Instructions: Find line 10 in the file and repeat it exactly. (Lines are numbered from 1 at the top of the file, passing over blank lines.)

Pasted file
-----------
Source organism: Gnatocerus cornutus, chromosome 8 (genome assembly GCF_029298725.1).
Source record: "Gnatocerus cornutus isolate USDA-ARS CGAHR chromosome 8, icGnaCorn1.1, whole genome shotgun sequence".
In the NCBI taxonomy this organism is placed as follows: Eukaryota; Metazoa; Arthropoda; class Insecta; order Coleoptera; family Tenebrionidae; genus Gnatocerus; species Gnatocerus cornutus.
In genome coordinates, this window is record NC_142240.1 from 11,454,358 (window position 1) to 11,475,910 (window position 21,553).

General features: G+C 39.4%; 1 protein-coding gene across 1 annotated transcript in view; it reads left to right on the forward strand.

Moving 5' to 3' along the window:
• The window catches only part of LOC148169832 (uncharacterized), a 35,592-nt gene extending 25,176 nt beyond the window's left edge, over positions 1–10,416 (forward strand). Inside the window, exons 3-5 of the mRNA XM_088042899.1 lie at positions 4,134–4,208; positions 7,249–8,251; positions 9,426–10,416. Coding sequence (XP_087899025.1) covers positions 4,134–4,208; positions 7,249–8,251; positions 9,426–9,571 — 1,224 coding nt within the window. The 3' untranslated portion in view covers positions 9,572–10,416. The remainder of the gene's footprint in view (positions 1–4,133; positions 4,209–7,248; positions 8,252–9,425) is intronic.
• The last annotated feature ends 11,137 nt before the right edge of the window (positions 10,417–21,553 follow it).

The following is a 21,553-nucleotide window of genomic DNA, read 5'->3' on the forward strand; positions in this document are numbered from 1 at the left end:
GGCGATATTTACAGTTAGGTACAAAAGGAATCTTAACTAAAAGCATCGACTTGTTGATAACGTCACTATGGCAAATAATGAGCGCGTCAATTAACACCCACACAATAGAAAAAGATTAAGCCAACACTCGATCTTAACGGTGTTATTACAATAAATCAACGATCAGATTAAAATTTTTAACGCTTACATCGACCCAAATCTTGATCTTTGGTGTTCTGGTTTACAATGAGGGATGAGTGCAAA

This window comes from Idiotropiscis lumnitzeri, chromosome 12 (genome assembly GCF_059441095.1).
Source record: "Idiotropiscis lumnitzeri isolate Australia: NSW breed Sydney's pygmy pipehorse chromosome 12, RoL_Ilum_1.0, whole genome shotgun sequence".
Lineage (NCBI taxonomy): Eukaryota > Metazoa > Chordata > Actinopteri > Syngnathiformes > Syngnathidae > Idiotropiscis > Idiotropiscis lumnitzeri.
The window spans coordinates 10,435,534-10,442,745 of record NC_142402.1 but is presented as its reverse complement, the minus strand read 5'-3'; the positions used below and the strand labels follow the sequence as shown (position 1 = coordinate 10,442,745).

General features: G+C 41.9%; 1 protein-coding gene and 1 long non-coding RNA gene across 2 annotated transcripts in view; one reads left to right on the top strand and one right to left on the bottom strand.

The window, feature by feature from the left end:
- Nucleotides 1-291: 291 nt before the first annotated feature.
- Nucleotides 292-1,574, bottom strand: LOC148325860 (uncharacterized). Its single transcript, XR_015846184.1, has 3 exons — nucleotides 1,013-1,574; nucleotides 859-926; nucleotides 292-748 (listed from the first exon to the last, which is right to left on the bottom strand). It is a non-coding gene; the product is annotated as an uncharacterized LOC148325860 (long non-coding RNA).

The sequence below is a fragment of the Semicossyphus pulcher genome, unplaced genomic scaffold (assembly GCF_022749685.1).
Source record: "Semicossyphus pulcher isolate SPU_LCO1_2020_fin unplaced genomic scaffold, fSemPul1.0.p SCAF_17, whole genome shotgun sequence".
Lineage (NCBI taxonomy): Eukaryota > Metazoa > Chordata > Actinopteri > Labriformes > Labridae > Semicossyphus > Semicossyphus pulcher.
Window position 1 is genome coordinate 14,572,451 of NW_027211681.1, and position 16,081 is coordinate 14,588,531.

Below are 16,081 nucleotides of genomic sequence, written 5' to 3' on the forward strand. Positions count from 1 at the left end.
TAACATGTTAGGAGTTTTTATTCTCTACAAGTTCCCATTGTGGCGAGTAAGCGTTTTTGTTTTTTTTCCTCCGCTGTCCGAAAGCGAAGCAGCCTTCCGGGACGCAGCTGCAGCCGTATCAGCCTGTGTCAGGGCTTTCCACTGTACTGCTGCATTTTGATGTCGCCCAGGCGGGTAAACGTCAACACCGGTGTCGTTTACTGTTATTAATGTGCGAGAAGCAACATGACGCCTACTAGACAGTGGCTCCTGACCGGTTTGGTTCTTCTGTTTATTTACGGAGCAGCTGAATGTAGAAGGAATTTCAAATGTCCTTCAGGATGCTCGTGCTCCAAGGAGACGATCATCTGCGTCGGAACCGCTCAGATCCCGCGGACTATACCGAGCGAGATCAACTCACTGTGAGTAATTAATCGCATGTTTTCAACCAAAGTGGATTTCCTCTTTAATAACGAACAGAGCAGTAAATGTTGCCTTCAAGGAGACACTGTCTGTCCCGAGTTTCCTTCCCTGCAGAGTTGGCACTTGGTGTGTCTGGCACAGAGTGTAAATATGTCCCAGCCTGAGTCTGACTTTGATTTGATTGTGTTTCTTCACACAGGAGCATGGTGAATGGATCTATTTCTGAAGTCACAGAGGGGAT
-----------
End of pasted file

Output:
GGCGATATTTACAGTTAGGTACAAAAGGAATCTTAACTAAAAGCATCGACTTGTTGATAACGTCACTATGGCAAATAATGAGCGCGTCAATTAACACCCACACAATAGAAAAAGATTAAGCCAACACTCGATCTTAACGGTGTTATTACAATAAATCAACGATCAGATTAAAATTTTTAACGCTTACATCGACCCAAATCTTGATCTTTGGTGTTCTGGTTTACAATGAGGGATGAGTGCAAA